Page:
Fear is a big word. It’s big, because most of our negative decisions stem from this very place. By negative I don’t mean the big stuff, I mean the tiny decisions we make day after day. The ones that prevent us from growing into the person we are capable of becoming.
I am constantly inspired by my work in the startup space in that sense. Our Engineering teams embrace ‘failings’ as learning opportunities. They aren’t expected to know everything, they are allowed to learn, but are trusted to test things out and experiment along the way. They feel the fear and do it anyway.
Fear of failure simply does not drive our best performance; in work life and in personal life. If we don’t try new things, we are stifled as people and as businesses. The mindsight of our teams is the thing that keeps us propelling our business forward.
I allowed my life to be dictated by fear, and that fear was enough to keep me plodding on in a failing situation for 12 years. I wasn’t able to identify fear as a feeling at the time, but I allowed it to keep me in suspended animation.
The tipping point for me was when the pain of staying in the situation became bigger than leaving it. Honestly, that’s the truth. For me to leave, the pain of staying had to become unbearable. The body is a clever piece of machinery, and it turned my pain from emotional to physical, so that suddenly the message was loud and clear.
Big decisions to change things (even when they hurt us) are SUPER hard. The only way that I was able to make them successfully was by turning them into little ones. Little. Happy. Choices.
If you are faced with making a decision about something huge, focus on the here and now; ask yourself if you are making small choices that support your growth or hinder your development, be it the food you eat, the quality of your sleep or the people you spend time with. Be as honest as you can be.
Looking back on the situation (much as I wouldn’t change it, for each tiny detail makes me who I am today) it has given me cause to reflect on why I let myself become stuck, largely so that I can learn to not to let my choices be dictated by fear in the future.
Mo Gawdat writes beautifully about this in his book, Solve for Happy and has some ideas that are worth applying. Once we identify what our fears are, he encourages us to ask the following questions:
What’s the worst that can happen? It’s normally no where near as bad as we first catastrophised.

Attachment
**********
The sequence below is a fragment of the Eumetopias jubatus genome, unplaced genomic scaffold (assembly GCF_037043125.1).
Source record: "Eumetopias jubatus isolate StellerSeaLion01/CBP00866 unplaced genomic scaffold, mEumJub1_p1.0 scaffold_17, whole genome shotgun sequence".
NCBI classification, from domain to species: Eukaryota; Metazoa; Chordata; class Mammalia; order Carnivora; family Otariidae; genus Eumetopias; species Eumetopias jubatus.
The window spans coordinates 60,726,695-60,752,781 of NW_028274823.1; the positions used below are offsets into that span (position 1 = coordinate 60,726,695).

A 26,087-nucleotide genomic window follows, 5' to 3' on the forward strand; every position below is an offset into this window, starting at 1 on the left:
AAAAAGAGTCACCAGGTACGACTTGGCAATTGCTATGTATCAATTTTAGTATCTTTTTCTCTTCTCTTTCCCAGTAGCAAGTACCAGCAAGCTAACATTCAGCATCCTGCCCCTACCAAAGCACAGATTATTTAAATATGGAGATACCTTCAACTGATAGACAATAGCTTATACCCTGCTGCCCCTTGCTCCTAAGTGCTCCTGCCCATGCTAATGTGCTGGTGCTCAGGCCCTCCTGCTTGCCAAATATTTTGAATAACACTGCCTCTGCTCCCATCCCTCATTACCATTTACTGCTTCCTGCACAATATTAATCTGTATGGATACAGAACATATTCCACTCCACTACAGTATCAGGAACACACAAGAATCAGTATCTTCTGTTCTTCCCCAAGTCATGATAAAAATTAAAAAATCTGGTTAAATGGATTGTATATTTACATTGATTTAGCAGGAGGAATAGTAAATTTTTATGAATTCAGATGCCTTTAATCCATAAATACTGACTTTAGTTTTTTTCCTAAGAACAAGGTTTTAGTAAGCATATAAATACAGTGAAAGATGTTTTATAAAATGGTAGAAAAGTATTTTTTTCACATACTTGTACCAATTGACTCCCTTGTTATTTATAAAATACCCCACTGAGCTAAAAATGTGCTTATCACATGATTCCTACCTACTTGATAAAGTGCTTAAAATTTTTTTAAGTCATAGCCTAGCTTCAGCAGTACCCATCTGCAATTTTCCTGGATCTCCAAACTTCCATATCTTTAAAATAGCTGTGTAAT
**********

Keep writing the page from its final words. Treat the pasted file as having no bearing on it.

So what? The worst case scenario that we are imagining, normally isn’t that bad.
How likely is it? Probably very unlikely. How many times has the worst case scenario actually happened?
Is there anything I can do now to prevent this scenario? Is it even within your power? If it is, then do what it takes.
Can I recover? Absolutely yes, I am sure of it.
What will happen if I do nothing? What is the price of the current status quo?
What is the best case scenario? Visualise it and make that your focus instead.
He also suggests that at the heart of most fears is a fear of rejection. I would agree. We want to be accepted and we want to belong, so we often clip ourselves to mitigate that risk.
The bigger risk, as far as I’m concerned, would be to let fear rule over everything and dictate your choices.
The fear I held was of the unknown, of what life might be if I completely changed everything within it, of what it would feel like to lose everything. But guess what? I DID lose everything that I had before, but I gained SO much more. Suddenly I was free, free to figure out what my life could look like with me in charge, free to embrace the love and support of others.
It took time to rebuild and I’m still figuring so many things out, but that in itself is wonderful. My choice to move positively away from pain and to allow myself to evolve into a different kind of life was the best choice I ever made.
What I am trying to harness the energy of now is the ability to live fearlessly. To take risks, to try things and to realise that if things don’t happen to unfold the way we hoped, sometimes that allows us to tap into something even greater, just like our Engineers.